How can I allow my brother to stay in my mother’s house after her death, be responsible for all expenses, taxes utilities, maintenance and then sell the house with proceeds going to the heirs if and when he decides to leave the house.

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How can I allow my brother to stay in my mother’s house after her death, be responsible for all expenses, taxes utilities, maintenance and then sell the house with proceeds going to the heirs if and when he decides to leave the house.

I am the Executrix of my mother’s estate. Her will says her house is to be sold and divided among the heirs. One brother lives in the house but has no ownership of it. A note written later by my mother says she would like my brother the opportunity to stay in the house as long as he chooses and when he decides to move it should then be sold and the proceeds divided. She used the term life estate, but the explanations I find for life estate seem to allow for her to have given it to my brother before her death and then she could stay in it until death. All of the heirs are in agreement that he could stay in the house if he accepts sole responsibility for it while he is there. He can not afford to buy the house from us.

Asked on September 6, 2019 under Estate Planning, New Jersey

Answers:

SJZ, Member, New York Bar / FreeAdvice Contributing Attorney

Answered 1 year ago | Contributor

Her note does not create a life estate: a life estate could have been created by her will, but would have to have been stated in the will--no "note written later" has any power or effect (other than "moral power"--i.e. the fact that you'd like to honor your mother's wishes, if possible) since only a properly executed and witnessed will controls what happens to property after someone dies.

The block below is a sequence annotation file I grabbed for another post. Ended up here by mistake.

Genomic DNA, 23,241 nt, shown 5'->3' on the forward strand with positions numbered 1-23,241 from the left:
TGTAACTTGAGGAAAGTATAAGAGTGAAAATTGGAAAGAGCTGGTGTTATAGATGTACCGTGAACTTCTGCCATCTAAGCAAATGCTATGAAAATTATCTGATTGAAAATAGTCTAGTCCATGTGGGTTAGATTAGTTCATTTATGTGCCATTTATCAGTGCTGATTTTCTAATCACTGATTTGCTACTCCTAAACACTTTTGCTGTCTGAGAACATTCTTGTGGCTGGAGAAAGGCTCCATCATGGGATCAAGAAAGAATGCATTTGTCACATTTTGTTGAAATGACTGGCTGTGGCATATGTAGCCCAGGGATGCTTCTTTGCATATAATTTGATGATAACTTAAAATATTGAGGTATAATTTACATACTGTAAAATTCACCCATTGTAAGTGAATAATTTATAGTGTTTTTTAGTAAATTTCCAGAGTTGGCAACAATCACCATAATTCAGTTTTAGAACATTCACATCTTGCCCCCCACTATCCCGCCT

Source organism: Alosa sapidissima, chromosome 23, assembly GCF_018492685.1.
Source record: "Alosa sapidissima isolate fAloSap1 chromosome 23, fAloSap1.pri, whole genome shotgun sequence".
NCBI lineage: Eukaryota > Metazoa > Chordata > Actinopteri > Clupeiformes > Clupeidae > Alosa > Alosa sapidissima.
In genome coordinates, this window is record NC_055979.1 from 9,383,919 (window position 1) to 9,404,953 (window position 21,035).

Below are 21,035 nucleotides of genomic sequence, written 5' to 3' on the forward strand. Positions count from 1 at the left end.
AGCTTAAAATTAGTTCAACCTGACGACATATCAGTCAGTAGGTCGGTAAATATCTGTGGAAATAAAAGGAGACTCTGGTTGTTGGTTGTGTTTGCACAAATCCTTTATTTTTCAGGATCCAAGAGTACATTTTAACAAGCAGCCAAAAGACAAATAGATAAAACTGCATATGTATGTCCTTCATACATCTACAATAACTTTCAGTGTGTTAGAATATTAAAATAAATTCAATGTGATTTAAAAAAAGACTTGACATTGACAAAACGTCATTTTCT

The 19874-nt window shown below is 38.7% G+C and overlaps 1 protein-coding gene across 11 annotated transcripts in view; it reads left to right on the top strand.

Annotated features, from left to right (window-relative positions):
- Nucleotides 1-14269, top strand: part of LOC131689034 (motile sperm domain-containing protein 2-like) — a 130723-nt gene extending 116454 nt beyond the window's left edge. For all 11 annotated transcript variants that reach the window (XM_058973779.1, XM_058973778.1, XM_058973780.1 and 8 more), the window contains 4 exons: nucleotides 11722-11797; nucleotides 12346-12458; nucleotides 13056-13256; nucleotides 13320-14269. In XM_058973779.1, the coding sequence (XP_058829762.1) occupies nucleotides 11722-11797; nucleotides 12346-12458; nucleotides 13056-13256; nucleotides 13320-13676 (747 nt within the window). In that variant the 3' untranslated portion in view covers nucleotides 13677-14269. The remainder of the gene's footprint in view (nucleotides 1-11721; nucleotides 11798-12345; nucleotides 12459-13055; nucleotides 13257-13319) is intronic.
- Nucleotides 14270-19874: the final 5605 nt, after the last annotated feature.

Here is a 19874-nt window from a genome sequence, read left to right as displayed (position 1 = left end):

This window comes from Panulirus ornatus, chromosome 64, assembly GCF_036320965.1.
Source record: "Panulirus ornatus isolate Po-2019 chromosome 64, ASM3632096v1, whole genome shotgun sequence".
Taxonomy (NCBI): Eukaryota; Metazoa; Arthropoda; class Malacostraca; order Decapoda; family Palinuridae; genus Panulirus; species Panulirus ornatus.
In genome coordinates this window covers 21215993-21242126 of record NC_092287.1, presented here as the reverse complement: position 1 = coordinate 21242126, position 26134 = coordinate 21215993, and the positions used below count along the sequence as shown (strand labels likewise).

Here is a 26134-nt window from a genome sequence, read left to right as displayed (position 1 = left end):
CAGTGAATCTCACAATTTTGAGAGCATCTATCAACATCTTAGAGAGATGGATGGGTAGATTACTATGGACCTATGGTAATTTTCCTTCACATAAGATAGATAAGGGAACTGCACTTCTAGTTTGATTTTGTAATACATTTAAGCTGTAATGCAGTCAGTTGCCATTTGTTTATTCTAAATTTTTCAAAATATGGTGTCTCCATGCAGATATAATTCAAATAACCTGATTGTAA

You write that he has "no ownership of it"--that is, he is not an heir and did inherit any interest in the home. That means he is not an owner but is either a guest or, if you lease to him, a tenant. You and the other heirs could enter into a lease with him in which you charge him rent in an amount equivalent to the home's monthly carrying costs (e.g. taxes, mortgage if any, insurance) and under which he puts the utilities in his name (and pays for them), is obligated to maintain the house, and must pay the cost of maintenance. If he fails to pay rent, fails to keep the utilities up, or fails to maintain the home, you could  evict him. You could make it a one-year lease that automatically renews each year unless either side (you or him) gives, say, 60 days notice of non-renewal. This way, as long as he's a good "tenant" you let him stay; and if passes away, chooses to move, or is evicted, you are free to sell the house. (Or you could sell even while he is a tenant--homes with tenants can be sold, and the buyer buys subject to the lease, or can remover the tenant if he/she chooses to live there personally--if required, such as if one or more heirs desparately needs money, such as for medical care.)
Note: New Jersey landlord-tenant law can be tricky: you are advised if you want to do this to retain a NJ landlord-tenant attorney to draft the lease and help with any issues that come up.


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